We complemented this set with 80 varieties listed in Additional file 1: Table S1 extracted from a core collection representing the varietal group diversity of Oryza sativa for which the enzymatic group had already been determined ([Glaszmann et al. 1995]). This set, hereafter referred to as “reference set”, was composed of 20 accessions from group 1 (indica), 9 from group 2 (aus/boro), 31 from group 5 (sadri/basmati), and 20 from group 6 (japonica), so group 5 accessions were over-represented. The information on the aromatic/non-aromatic nature of these accessions came from [Kovach et al. (2009]) and, for those that were not tested by these authors, from breeders’ knowledge ( Additional file 1: Table S1). Those for which the information was not available were labeled “unknown” (u).

Additional file 1 . Table S1. List of the 80 varieties in the reference set assayed. Table S2: List of the primers used to amplify segments of the BADH2 gene. Figure S1: NJ tree representing the relative position of Myanmar accessions and the reference set. Figure S2: Evolution of the criteria that enabled detection of the likely number of subpopulations (K) in the 227 accessions using 19 SSR markers for K values varying from 1 to 10.

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Genotyping

DNA was extracted from one plant per accession using the MATAB method ([Risterucci et al. 2000]). A set of 19 simple sequence repeat (SSR) markers distributed on the 12 chromosomes was genotyped on the 147 Myanmar accessions and the 31 reference set accessions from group 5. The SSR markers are listed in Table 2. The other 49 reference set accessions had already been genotyped with the same markers (Courtois et al. unpublished results). The genotyping was performed according to the protocol of ([Roy et al. 1996]) implemented with the automated infrared fluorescence technology of LI-COR 3200 sequencers (Li-COR, Lincoln, Nebraska, USA) at CIRAD genotyping and robotics platform, Montpellier, France. Primer sequences were retrieved from the Gramene database (http://www.gramene.org webcite). For a given SSR locus, the forward primer was designed with a 5'-end M13 tail (5'-CACGACGTTGTAAAACGAC-3'). The polymerase chain reaction (PCR) amplifications were performed in a Eppendorf Mastercycler (Eppendorf, Hamburg, Germany) on 25 ng of DNA in a final volume of 10 μl of buffer (10 mM Tris–HCl (pH 8), 100 mM KCl, and 0.5 mM MgCl2) containing 0.08 μM of the M13-tailed primer, 0.1 μM of the other primer, 200 μM of dNTP, 1 U of Taq DNA polymerase (Invitrogen, Carlsbad, California, USA), and 0.1 μM of M13 primer-fluorescent dye IR700 or IR800 (Eurofins-MWG, Ebersberg, Germany). The PCR programme included an initial denaturation cycle at 95°C for 4 min, 35 cycles at 94°C for 1 min, Tm for 1 min, and 72°C for 1 min, and a final elongation step at 72°C for 8 min. IR700 or IR800-labeled PCR products were diluted 7-fold and 5-fold respectively, subjected to electrophoresis in a 6.5% polyacrylamide gel and then sized by the infra red fluorescence scanning system of the sequencer. Allele calling was performed twice by two different persons based on five DNA pools of known allele size included in each gel and used as standards.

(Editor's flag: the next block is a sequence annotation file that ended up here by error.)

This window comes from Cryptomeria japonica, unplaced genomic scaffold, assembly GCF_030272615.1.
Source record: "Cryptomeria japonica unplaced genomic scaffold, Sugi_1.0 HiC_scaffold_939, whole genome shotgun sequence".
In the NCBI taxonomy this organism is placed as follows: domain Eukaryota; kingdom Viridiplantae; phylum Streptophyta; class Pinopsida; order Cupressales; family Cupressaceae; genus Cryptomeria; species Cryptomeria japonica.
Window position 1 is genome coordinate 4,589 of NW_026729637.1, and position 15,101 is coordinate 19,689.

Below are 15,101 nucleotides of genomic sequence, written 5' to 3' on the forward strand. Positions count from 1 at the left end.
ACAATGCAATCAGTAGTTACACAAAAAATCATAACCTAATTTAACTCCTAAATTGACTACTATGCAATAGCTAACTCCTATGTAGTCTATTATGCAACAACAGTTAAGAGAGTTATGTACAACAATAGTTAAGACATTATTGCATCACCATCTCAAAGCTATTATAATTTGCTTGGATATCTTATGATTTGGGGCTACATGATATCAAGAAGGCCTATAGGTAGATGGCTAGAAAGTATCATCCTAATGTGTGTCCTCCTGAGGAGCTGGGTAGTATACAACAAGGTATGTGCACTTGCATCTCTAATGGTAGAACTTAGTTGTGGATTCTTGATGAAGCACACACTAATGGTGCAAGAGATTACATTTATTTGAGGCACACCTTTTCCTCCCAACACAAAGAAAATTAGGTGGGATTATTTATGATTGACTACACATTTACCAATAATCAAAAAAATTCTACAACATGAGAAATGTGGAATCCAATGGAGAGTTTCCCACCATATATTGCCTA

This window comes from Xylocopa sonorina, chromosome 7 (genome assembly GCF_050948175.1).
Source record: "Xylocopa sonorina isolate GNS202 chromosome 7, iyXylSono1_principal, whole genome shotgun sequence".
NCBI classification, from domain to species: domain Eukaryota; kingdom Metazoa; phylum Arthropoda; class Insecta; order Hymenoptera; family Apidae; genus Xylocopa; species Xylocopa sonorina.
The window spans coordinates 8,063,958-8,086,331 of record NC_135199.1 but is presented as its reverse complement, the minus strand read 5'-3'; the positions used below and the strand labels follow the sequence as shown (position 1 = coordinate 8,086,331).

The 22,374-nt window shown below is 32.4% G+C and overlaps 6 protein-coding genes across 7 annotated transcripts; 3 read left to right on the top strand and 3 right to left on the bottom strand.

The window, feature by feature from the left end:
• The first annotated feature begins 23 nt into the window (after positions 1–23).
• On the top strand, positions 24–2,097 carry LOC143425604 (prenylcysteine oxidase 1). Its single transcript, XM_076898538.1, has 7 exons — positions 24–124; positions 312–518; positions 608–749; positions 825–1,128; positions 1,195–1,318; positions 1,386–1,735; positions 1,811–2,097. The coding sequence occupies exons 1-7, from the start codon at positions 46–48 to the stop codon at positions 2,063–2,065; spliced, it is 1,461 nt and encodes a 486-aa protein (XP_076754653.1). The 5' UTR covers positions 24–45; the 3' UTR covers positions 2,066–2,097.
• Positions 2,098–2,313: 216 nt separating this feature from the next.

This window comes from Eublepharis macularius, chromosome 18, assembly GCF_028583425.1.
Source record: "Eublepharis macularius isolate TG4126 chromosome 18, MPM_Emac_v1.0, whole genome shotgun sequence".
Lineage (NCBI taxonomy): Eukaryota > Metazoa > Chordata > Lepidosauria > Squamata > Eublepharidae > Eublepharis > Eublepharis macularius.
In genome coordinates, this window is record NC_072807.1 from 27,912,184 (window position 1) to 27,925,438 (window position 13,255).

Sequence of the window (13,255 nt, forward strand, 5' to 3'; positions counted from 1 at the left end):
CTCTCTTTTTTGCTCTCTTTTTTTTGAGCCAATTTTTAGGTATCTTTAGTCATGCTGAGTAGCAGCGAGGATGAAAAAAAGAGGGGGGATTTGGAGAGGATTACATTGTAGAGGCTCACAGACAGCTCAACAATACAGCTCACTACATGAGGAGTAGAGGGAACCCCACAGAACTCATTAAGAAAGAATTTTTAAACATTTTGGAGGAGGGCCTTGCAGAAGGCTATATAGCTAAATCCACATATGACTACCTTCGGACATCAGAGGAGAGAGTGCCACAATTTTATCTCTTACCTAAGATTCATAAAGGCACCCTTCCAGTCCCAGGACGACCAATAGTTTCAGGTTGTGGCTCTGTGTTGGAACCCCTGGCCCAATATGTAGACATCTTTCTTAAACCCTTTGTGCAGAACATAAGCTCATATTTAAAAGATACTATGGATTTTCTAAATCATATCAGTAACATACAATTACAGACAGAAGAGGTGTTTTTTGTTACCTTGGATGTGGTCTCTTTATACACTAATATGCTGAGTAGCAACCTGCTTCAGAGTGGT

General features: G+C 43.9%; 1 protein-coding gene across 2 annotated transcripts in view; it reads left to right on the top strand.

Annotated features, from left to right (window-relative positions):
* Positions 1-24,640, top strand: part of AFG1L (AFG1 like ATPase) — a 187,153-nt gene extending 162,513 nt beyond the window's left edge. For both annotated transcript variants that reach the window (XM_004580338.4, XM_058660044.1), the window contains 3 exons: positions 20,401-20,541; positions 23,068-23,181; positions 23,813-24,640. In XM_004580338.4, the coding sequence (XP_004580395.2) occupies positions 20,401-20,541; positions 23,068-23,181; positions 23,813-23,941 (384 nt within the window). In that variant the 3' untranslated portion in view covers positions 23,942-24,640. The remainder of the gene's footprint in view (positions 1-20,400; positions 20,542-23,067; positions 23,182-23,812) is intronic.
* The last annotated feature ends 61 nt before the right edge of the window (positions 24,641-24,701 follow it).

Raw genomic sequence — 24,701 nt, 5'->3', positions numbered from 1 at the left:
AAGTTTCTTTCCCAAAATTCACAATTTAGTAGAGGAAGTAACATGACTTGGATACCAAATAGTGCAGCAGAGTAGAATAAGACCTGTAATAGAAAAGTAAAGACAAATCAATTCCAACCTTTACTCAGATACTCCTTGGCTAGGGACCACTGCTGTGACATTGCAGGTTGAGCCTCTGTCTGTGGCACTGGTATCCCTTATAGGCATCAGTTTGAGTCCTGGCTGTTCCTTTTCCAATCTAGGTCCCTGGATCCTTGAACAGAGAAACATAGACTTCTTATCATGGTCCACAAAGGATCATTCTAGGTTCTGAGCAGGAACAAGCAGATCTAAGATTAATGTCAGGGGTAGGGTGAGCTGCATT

Table 2. Characteristics of the 19 SSR loci including their repeat motif, the number of alleles per locus, and PIC value in the two rice collections (Myanmar and reference set)

The 178 accessions were also genotyped with two other primer pairs, the first one to detect an 8 bp deletion and the second one to detect a 3 bp insertion in the coding sequence of the BADH2 gene. The sequences of the two primer pairs are listed in Additional file 1: Table S2.

Statistical analyses

The allele number, allele frequencies and polymorphism information content (PIC) of each marker were computed using PowerMarker version 3.25 ([Liu and Muse 2005]).

We used both a distance-based and a model-based approach to assess the genetic structure of the whole population (Myanmar accessions and the reference set). A dissimilarity matrix was computed using a shared allele index with DarWin software ([Perrier and Jacquemoud-Collet 2006]). An unweighted neighbor-joining (NJ) tree was built based on this dissimilarity matrix. The number of sub-populations, K, in the population was assessed in parallel using the software Structure v2.3 ([Pritchard et al. 2000]). The program was run with the following parameters: haploid data, possibility of admixture and correlated allelic frequencies. A run was composed of 100,000 burn-ins followed by 100,000 iterations. We ran 10 runs for each value of K, with K varying from 1 to 10. For each run, the percentages of admixture in the K sub-populations of all accessions were computed. An accession was discretely classified in a sub-population when the admixture percentage of the accession for the sub-population concerned was above 80%. Otherwise it was classified as admixed (m). To determine the most likely K value, we also used the criteria proposed by [Evanno et al. ( 2005]) related to the first and second order rates of change of the likelihood function with respect to K.